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Sept. 8 — iPhone records are deemed discoverable in a divorce case, according to a Sept. 3 order from the Georgia Court of Appeals. Paul Ewing filed for divorce from Kimberly Ewing after Kimberly Ewing observed evidence of alleged adultery on Paul Ewing's iPhone. During discovery, Kimberly Ewing requested private e-mails from Paul Ewing's iPhone. Paul Ewing moved for a protective order seeking to prohibit or limit the discovery, specifically with regard to his alleged mistress's deposition and discussion regarding the e-mails on the phone. The motion was denied, and Paul Ewing then filed an interlocutory appeal.
Paul Ewing relied on Ransom v. Ransom, 253 Ga. 6546 (1985), which held that Georgia's wiretapping statute protects spouses from privacy invasions. But the court found Ewing's argument did not hold water, noting Ransom involved the issue of whether a recorded phone conversation was admissible for impeachment purposes, not whether a spouse is allowed to ask questions during discovery which could lead to admissible evidence.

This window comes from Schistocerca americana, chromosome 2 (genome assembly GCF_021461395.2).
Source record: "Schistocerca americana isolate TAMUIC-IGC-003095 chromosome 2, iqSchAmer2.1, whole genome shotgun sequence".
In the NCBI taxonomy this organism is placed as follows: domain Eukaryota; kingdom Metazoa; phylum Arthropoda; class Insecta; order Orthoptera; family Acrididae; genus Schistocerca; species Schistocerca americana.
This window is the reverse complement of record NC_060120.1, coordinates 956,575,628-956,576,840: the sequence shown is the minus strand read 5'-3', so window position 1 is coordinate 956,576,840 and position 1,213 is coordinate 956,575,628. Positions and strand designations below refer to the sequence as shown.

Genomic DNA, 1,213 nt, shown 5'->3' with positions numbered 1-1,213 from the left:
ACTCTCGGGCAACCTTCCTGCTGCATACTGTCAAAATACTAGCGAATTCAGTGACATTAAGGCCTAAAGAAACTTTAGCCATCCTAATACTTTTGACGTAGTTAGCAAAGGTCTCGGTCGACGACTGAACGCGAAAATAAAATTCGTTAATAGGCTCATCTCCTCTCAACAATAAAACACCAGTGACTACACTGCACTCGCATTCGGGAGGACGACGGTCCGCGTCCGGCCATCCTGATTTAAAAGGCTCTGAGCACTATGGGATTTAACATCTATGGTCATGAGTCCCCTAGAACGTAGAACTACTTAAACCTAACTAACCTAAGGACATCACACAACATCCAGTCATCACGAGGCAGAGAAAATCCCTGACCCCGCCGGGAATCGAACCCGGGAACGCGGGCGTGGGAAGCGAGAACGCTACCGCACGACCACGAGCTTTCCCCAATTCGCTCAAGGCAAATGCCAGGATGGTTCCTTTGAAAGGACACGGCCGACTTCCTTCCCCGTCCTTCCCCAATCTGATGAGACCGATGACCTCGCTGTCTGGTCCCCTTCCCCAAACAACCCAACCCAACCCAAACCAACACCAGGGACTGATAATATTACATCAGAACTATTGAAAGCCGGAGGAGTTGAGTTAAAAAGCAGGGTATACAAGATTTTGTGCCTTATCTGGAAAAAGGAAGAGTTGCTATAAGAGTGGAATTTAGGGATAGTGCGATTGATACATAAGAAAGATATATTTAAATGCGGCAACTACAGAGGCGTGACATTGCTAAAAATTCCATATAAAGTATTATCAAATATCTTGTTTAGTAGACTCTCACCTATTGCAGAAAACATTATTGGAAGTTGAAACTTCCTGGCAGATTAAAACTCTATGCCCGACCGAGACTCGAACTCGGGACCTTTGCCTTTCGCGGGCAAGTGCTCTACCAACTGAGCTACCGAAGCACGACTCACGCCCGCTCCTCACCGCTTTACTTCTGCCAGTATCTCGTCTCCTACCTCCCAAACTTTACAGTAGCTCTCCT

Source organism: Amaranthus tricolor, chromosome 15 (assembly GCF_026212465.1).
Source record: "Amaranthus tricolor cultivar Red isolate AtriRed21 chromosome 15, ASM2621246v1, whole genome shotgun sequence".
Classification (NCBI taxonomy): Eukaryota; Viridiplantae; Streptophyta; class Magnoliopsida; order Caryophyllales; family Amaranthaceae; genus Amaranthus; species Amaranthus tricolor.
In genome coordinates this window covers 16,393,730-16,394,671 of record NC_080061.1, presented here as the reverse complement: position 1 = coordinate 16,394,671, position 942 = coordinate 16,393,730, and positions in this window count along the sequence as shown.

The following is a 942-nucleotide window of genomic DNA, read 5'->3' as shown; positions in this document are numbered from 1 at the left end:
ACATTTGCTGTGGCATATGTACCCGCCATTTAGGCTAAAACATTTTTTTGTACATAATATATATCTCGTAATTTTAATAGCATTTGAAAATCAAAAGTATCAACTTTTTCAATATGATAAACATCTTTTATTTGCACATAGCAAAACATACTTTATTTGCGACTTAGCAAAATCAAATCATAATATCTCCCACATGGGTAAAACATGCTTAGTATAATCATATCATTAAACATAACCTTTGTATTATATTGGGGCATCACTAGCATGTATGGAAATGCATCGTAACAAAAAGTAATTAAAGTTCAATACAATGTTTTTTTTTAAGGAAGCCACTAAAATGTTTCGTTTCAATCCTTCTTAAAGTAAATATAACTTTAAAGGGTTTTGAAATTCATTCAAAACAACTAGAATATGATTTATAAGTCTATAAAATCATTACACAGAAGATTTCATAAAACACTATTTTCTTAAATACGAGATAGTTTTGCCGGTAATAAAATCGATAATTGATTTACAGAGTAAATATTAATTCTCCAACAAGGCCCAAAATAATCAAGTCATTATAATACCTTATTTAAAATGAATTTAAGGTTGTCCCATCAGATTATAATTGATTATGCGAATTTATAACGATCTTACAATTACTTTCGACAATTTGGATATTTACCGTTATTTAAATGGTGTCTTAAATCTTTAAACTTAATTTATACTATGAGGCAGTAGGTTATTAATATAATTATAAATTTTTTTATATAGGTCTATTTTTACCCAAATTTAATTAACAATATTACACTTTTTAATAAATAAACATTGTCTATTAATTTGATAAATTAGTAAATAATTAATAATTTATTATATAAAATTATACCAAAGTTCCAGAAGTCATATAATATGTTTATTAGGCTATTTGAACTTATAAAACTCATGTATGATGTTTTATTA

“Regardless of the admissibility or inadmissibility of the content of the husband’s emails, including the photos and videos of C. M., the wife is entitled to engage in discovery which might lead to admissible evidence of the husband’s alleged adultery,” the court said. “Consequently, the trial court did not abuse its discretion in denying the husband’s motion for a protective order.”
Richard Allen Sanders Jr. represented Paul Ewing.
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